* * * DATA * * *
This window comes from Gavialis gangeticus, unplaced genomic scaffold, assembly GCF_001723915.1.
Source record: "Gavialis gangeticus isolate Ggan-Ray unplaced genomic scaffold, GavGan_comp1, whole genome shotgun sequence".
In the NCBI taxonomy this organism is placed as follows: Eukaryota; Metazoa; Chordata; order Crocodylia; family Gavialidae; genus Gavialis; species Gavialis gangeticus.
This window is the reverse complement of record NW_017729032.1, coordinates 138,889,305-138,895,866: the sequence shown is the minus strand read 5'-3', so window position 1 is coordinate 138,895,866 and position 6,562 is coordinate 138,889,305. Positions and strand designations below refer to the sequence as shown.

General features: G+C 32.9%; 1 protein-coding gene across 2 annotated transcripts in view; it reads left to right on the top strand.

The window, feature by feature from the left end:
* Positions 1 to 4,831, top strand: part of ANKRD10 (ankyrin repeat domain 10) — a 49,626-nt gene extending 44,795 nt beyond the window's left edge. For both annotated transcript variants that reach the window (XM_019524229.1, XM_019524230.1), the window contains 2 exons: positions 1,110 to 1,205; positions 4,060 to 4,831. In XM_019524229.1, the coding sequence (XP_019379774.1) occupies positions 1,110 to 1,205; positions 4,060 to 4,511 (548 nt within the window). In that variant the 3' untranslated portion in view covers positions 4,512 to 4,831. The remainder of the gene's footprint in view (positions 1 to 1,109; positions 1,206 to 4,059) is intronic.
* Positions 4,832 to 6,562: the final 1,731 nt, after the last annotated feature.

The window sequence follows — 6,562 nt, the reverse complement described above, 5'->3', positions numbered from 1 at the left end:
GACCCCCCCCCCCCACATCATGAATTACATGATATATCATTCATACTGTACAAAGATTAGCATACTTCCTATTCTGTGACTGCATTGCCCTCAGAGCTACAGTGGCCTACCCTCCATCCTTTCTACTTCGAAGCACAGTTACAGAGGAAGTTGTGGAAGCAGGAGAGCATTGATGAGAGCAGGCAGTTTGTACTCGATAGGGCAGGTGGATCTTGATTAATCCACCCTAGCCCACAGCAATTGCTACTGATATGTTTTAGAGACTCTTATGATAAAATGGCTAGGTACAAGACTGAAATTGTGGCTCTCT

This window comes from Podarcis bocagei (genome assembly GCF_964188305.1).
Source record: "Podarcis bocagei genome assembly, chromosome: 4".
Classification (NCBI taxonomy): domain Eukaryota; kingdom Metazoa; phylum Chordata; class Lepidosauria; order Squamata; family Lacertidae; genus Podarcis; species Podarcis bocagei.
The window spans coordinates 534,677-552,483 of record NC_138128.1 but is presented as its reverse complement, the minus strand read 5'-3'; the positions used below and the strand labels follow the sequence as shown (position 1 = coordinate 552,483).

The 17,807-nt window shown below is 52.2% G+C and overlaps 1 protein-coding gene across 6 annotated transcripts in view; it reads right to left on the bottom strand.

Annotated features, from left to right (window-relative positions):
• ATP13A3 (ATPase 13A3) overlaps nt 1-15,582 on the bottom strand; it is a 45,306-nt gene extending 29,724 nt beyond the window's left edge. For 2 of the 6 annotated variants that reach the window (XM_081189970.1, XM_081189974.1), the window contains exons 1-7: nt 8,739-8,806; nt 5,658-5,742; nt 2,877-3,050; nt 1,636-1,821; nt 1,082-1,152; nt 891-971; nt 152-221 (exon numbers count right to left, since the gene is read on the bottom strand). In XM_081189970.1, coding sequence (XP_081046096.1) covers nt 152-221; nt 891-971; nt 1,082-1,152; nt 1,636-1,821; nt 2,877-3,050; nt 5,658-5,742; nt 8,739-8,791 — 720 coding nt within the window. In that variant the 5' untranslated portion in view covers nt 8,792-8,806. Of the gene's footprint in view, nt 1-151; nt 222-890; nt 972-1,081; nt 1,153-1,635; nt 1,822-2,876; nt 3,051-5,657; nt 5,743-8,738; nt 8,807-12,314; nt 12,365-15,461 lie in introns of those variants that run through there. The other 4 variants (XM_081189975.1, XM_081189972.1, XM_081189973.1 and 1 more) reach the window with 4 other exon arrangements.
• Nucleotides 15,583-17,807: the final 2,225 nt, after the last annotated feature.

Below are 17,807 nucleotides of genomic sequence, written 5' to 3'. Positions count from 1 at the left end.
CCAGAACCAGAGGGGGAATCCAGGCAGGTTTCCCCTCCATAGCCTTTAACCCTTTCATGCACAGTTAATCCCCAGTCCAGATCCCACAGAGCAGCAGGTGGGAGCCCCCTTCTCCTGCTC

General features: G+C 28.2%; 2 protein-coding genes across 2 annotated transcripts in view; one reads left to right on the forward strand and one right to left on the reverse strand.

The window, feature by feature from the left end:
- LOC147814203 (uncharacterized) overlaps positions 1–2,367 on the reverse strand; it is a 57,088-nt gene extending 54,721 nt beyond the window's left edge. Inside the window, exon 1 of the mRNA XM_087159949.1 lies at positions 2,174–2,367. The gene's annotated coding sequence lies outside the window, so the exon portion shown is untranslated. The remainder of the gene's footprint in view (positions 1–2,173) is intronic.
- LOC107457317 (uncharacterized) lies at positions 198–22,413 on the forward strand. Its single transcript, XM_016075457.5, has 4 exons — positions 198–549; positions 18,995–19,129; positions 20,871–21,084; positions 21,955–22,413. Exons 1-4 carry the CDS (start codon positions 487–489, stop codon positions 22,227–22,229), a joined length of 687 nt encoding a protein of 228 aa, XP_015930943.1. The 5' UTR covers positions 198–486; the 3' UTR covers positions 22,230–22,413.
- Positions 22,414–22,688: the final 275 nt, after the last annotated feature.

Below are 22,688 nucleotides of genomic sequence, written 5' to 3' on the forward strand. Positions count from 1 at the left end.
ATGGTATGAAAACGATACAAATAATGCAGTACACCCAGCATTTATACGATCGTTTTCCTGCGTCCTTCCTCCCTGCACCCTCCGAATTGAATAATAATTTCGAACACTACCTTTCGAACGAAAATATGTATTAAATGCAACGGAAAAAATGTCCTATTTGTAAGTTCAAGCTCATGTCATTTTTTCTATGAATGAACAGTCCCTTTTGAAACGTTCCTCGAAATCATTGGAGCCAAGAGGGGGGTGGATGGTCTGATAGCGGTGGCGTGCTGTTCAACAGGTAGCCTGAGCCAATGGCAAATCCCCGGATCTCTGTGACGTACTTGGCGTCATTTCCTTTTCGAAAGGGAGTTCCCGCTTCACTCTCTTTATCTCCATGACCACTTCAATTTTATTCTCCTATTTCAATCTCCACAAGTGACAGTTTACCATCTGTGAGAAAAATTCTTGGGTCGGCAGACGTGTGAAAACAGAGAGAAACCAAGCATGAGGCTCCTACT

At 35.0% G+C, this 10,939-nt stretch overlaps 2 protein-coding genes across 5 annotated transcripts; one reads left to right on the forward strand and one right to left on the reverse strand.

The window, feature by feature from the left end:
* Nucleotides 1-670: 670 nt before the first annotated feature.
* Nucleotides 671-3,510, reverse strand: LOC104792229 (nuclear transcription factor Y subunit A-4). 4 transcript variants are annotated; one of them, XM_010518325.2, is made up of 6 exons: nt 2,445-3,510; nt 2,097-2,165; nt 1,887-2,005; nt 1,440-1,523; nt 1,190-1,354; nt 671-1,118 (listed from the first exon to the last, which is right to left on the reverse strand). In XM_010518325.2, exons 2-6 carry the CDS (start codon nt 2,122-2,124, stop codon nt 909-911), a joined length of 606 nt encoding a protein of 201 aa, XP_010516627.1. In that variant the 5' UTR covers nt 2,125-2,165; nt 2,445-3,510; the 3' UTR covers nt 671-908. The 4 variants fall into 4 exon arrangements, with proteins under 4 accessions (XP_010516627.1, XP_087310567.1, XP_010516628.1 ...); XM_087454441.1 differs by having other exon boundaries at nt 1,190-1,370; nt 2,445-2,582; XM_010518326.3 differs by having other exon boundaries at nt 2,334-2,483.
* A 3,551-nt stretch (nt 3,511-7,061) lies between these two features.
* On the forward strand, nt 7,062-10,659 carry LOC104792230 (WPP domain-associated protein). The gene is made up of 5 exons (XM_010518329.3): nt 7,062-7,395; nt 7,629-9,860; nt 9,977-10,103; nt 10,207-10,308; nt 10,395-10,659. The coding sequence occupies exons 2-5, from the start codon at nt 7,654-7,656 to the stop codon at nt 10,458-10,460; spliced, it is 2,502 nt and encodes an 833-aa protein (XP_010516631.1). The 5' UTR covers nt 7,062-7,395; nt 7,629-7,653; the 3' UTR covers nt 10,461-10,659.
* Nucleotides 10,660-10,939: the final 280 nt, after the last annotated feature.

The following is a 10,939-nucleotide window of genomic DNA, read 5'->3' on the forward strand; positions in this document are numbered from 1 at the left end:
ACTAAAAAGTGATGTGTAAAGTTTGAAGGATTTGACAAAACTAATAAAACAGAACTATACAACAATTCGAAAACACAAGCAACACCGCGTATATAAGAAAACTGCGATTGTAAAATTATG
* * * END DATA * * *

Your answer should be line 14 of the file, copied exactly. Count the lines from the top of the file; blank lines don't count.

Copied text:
The window spans coordinates 534,677-552,483 of record NC_138128.1 but is presented as its reverse complement, the minus strand read 5'-3'; the positions used below and the strand labels follow the sequence as shown (position 1 = coordinate 552,483).